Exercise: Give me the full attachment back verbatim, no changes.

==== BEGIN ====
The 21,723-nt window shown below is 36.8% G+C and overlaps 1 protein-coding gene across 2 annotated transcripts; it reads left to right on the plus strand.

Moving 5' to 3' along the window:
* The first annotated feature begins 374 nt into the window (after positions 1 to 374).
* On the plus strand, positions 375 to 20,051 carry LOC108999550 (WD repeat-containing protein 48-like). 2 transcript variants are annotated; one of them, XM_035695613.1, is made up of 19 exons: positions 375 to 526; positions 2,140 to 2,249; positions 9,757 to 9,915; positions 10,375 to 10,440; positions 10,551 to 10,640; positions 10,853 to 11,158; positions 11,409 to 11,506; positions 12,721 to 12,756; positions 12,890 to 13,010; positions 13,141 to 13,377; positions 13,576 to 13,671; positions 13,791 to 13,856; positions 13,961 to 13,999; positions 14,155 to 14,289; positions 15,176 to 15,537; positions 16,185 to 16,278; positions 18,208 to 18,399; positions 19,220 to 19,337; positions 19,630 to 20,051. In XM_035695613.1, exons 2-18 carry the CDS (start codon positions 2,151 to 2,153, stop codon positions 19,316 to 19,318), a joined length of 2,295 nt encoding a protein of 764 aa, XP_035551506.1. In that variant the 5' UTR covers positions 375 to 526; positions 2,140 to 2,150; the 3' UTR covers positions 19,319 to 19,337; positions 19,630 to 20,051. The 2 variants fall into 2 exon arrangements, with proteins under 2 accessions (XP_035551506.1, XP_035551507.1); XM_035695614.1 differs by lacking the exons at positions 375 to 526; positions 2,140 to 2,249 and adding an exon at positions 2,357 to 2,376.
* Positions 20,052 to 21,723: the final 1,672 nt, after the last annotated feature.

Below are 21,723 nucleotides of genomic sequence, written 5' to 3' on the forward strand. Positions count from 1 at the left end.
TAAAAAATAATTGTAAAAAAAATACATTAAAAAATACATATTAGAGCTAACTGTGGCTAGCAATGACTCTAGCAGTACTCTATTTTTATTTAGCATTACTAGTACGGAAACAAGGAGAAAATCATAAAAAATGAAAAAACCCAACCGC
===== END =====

The 21,723-nt window shown below is 36.8% G+C and overlaps 1 protein-coding gene across 2 annotated transcripts; it reads left to right on the plus strand.

Moving 5' to 3' along the window:
* The first annotated feature begins 374 nt into the window (after positions 1 to 374).
* On the plus strand, positions 375 to 20,051 carry LOC108999550 (WD repeat-containing protein 48-like). 2 transcript variants are annotated; one of them, XM_035695613.1, is made up of 19 exons: positions 375 to 526; positions 2,140 to 2,249; positions 9,757 to 9,915; positions 10,375 to 10,440; positions 10,551 to 10,640; positions 10,853 to 11,158; positions 11,409 to 11,506; positions 12,721 to 12,756; positions 12,890 to 13,010; positions 13,141 to 13,377; positions 13,576 to 13,671; positions 13,791 to 13,856; positions 13,961 to 13,999; positions 14,155 to 14,289; positions 15,176 to 15,537; positions 16,185 to 16,278; positions 18,208 to 18,399; positions 19,220 to 19,337; positions 19,630 to 20,051. In XM_035695613.1, exons 2-18 carry the CDS (start codon positions 2,151 to 2,153, stop codon positions 19,316 to 19,318), a joined length of 2,295 nt encoding a protein of 764 aa, XP_035551506.1. In that variant the 5' UTR covers positions 375 to 526; positions 2,140 to 2,150; the 3' UTR covers positions 19,319 to 19,337; positions 19,630 to 20,051. The 2 variants fall into 2 exon arrangements, with proteins under 2 accessions (XP_035551506.1, XP_035551507.1); XM_035695614.1 differs by lacking the exons at positions 375 to 526; positions 2,140 to 2,249 and adding an exon at positions 2,357 to 2,376.
* Positions 20,052 to 21,723: the final 1,672 nt, after the last annotated feature.

Below are 21,723 nucleotides of genomic sequence, written 5' to 3' on the forward strand. Positions count from 1 at the left end.
TAAAAAATAATTGTAAAAAAAATACATTAAAAAATACATATTAGAGCTAACTGTGGCTAGCAATGACTCTAGCAGTACTCTATTTTTATTTAGCATTACTAGTACGGAAACAAGGAGAAAATCATAAAAAATGAAAAAACCCAACCGC